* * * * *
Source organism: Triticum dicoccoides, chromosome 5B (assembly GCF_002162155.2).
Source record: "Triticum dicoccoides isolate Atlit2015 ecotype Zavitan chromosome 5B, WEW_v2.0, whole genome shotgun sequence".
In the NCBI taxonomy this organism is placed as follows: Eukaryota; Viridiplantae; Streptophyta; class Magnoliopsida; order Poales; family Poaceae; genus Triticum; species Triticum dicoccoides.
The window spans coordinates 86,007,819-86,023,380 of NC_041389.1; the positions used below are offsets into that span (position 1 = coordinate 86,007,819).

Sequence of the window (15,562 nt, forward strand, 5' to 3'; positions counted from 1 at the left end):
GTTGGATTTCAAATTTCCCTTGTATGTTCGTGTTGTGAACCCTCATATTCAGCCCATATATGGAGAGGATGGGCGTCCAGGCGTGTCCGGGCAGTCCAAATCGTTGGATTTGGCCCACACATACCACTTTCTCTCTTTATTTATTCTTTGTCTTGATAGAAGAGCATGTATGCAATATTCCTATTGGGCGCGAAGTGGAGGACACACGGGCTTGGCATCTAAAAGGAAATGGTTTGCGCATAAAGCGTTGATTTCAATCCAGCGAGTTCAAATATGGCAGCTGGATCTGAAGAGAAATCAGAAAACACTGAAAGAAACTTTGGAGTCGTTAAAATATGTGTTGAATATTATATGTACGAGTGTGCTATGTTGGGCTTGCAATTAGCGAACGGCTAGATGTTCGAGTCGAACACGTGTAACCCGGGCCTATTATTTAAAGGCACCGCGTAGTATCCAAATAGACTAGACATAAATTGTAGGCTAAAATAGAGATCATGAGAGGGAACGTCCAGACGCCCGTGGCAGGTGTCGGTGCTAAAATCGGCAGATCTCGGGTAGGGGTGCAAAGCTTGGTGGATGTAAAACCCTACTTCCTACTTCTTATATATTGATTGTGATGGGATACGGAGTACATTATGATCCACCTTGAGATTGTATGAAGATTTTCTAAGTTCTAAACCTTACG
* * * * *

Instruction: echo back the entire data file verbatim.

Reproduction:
Source organism: Triticum dicoccoides, chromosome 5B (assembly GCF_002162155.2).
Source record: "Triticum dicoccoides isolate Atlit2015 ecotype Zavitan chromosome 5B, WEW_v2.0, whole genome shotgun sequence".
In the NCBI taxonomy this organism is placed as follows: Eukaryota; Viridiplantae; Streptophyta; class Magnoliopsida; order Poales; family Poaceae; genus Triticum; species Triticum dicoccoides.
The window spans coordinates 86,007,819-86,023,380 of NC_041389.1; the positions used below are offsets into that span (position 1 = coordinate 86,007,819).

Sequence of the window (15,562 nt, forward strand, 5' to 3'; positions counted from 1 at the left end):
GTTGGATTTCAAATTTCCCTTGTATGTTCGTGTTGTGAACCCTCATATTCAGCCCATATATGGAGAGGATGGGCGTCCAGGCGTGTCCGGGCAGTCCAAATCGTTGGATTTGGCCCACACATACCACTTTCTCTCTTTATTTATTCTTTGTCTTGATAGAAGAGCATGTATGCAATATTCCTATTGGGCGCGAAGTGGAGGACACACGGGCTTGGCATCTAAAAGGAAATGGTTTGCGCATAAAGCGTTGATTTCAATCCAGCGAGTTCAAATATGGCAGCTGGATCTGAAGAGAAATCAGAAAACACTGAAAGAAACTTTGGAGTCGTTAAAATATGTGTTGAATATTATATGTACGAGTGTGCTATGTTGGGCTTGCAATTAGCGAACGGCTAGATGTTCGAGTCGAACACGTGTAACCCGGGCCTATTATTTAAAGGCACCGCGTAGTATCCAAATAGACTAGACATAAATTGTAGGCTAAAATAGAGATCATGAGAGGGAACGTCCAGACGCCCGTGGCAGGTGTCGGTGCTAAAATCGGCAGATCTCGGGTAGGGGTGCAAAGCTTGGTGGATGTAAAACCCTACTTCCTACTTCTTATATATTGATTGTGATGGGATACGGAGTACATTATGATCCACCTTGAGATTGTATGAAGATTTTCTAAGTTCTAAACCTTACG